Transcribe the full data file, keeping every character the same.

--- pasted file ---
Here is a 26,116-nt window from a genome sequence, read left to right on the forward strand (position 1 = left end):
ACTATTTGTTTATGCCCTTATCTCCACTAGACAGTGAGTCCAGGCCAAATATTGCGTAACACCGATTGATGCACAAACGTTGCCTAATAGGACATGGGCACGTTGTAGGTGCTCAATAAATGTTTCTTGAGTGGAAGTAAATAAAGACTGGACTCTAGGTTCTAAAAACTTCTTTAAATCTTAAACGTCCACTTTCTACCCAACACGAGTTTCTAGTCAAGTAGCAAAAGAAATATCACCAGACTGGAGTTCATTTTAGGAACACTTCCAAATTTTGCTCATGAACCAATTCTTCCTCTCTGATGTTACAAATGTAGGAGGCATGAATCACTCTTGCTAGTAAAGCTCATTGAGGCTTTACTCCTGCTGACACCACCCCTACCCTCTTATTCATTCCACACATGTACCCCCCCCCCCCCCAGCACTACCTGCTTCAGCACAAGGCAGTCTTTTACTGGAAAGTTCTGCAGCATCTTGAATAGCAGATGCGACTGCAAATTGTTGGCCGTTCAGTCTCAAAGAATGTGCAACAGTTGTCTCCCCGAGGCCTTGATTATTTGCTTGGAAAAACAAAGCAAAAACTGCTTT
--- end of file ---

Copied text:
Here is a 26,116-nt window from a genome sequence, read left to right on the forward strand (position 1 = left end):
ACTATTTGTTTATGCCCTTATCTCCACTAGACAGTGAGTCCAGGCCAAATATTGCGTAACACCGATTGATGCACAAACGTTGCCTAATAGGACATGGGCACGTTGTAGGTGCTCAATAAATGTTTCTTGAGTGGAAGTAAATAAAGACTGGACTCTAGGTTCTAAAAACTTCTTTAAATCTTAAACGTCCACTTTCTACCCAACACGAGTTTCTAGTCAAGTAGCAAAAGAAATATCACCAGACTGGAGTTCATTTTAGGAACACTTCCAAATTTTGCTCATGAACCAATTCTTCCTCTCTGATGTTACAAATGTAGGAGGCATGAATCACTCTTGCTAGTAAAGCTCATTGAGGCTTTACTCCTGCTGACACCACCCCTACCCTCTTATTCATTCCACACATGTACCCCCCCCCCCCCCAGCACTACCTGCTTCAGCACAAGGCAGTCTTTTACTGGAAAGTTCTGCAGCATCTTGAATAGCAGATGCGACTGCAAATTGTTGGCCGTTCAGTCTCAAAGAATGTGCAACAGTTGTCTCCCCGAGGCCTTGATTATTTGCTTGGAAAAACAAAGCAAAAACTGCTTT